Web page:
The Genetic Information Nondiscrimination Act of 2008 (GINA) generally limits employers’ collection and use of genetic information and prohibits employers from discriminating against employees, applicants, and their families on the basis of their genetic information. Previously, the Equal Employment Opportunity Commission (EEOC) issued proposed regulations which provided examples and explained the interplay between GINA and other employment laws, including the Americans with Disabilities Act (ADA) and the Family and Medical Leave Act (FMLA). Recently, the EEOC issued Final Regulations, effective on January 10, 2011, which include important changes and helpful clarifications.
As provided in the Final Regulations, GINA restricts an employer from “requesting, requiring, or purchasing genetic information” of job applicants and current and former employees, as well as their family members. Moreover, employers cannot ask about an individual’s health in a manner that is likely to result in the acquisition of genetic information. Under GINA’s broad definition, the term “genetic information” includes any information relating to genetic tests, genetic monitoring, family medical history, and an individual’s GINA Final Regulations Require Modification to Requests for Medical Informationrequest for, or receipt of, genetic services. GINA’s definition of “family member” encompasses all persons who become related to an individual through marriage, birth, and adoption, ranging from siblings to great-great grandparents and cousins once removed.
GINA does not prevent certain “inadvertent” acquisitions of genetic information, such as information obtained through: (1) “water cooler” conversations; (2) employee participation in a voluntary wellness program; (3) public information including social networking sites; and (4) lawful requests for information under the ADA or FMLA, if the employer affirmatively warns individuals and health care providers from whom they are seeking medical documentation not to provide genetic information. Nonetheless, employers should take proactive measures to limit the inadvertent acquisition of genetic information. As a best practice, any employer that asks for employee health information should explicitly request that genetic information not be provided.
Safe Harbor Notice
GINA creates a “safe harbor” for employers who receive genetic information in response to a lawful request for health-related information from employers who warn the employee and/or health care provider from whom it requested the information not to provide genetic information. To best ensure compliance with GINA, employers should take advantage of the “safe harbor” provision by including the following language in any request (oral or written) for information regarding an individual’s current medical condition:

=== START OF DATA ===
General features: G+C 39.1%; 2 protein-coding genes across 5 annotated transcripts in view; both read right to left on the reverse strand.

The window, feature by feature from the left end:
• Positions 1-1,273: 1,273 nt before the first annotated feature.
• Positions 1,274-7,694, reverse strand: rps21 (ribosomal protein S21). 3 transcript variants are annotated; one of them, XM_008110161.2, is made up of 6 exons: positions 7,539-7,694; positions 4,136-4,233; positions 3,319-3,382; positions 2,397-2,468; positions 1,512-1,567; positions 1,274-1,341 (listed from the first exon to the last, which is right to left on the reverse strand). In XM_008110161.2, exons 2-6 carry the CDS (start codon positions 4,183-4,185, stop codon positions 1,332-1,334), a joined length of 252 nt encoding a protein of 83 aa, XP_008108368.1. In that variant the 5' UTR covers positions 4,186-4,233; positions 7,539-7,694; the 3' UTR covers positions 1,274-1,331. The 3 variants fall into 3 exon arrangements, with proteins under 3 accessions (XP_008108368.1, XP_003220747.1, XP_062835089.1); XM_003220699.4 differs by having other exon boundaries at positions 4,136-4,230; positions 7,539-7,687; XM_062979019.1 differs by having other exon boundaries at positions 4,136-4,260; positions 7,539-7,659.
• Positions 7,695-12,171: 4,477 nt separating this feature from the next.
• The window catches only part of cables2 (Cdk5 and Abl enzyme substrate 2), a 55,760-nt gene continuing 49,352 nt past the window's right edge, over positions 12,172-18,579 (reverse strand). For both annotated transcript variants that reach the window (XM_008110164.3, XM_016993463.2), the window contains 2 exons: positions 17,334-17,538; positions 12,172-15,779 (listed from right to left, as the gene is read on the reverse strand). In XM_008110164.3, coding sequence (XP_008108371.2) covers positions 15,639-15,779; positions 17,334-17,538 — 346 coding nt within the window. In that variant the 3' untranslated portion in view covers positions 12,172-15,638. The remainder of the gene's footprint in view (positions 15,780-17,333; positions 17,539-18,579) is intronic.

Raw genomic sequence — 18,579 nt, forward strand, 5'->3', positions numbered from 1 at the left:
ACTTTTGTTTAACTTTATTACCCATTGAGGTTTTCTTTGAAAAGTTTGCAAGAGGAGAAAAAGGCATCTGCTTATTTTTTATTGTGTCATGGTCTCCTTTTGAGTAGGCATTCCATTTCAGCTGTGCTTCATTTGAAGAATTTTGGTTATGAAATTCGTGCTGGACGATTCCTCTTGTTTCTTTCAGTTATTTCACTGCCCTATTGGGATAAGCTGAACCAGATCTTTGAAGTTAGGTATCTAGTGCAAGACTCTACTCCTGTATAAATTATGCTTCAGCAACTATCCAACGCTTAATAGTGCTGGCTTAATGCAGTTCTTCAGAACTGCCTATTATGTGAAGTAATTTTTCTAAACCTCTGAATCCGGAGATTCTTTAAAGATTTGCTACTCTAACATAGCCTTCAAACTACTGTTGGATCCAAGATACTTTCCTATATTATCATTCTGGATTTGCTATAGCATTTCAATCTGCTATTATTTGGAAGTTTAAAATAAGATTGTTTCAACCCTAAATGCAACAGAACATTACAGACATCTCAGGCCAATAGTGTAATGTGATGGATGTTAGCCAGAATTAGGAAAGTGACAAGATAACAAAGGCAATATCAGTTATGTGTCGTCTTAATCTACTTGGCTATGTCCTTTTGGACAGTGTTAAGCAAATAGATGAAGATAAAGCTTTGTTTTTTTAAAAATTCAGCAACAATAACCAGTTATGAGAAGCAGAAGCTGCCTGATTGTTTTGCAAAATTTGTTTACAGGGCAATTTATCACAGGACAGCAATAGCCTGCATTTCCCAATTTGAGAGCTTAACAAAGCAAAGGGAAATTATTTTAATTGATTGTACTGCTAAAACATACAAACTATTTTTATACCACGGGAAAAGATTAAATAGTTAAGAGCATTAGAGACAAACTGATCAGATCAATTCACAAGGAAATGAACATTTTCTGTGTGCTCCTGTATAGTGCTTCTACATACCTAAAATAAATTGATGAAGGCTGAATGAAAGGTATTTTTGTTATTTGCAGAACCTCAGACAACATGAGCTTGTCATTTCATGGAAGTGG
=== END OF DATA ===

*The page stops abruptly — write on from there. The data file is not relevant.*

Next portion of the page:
The Genetic Information Nondiscrimination Act of 2008 (GINA) prohibits employers and other entities covered by GINA Title II from requesting or requiring genetic information of employees or their family members. In order to comply with this law, we are asking that you not provide any genetic information when responding to this request for medical information. “Genetic information,” as defined by GINA, includes an individual’s family medical history, the results of an individual or family member’s genetic tests, the fact that an individual or an individual’s family member sought or received genetic services, and genetic information of a fetus carried by an individual or an individual’s family member or an embryo lawfully held by an individual or family member receiving assistive reproductive services.
This “safe harbor” applies to all lawful requests for documentation: (1) where an employee requests accommodation under the ADA; (2) where an employee requests FMLA leave; and (3) to comply with FMLA return to work certification requirements. Employers currently using FMLA forms issued by the Department of Labor can continue to use these standard forms; however, the safe harbor language should be included as an addendum or attachment to each form.
Mandatory Notice to Health Care Providers
Separate and distinct from the safe harbor notice, GINA requires a mandatory notice whenever an employer asks a health care professional to conduct an employment-related medical examination, such as a “fitness for duty” examination, where the acquisition of genetic information would be likely in the absence of a warning. In these instances, the employer must explicitly instruct the physician not to collect genetic information.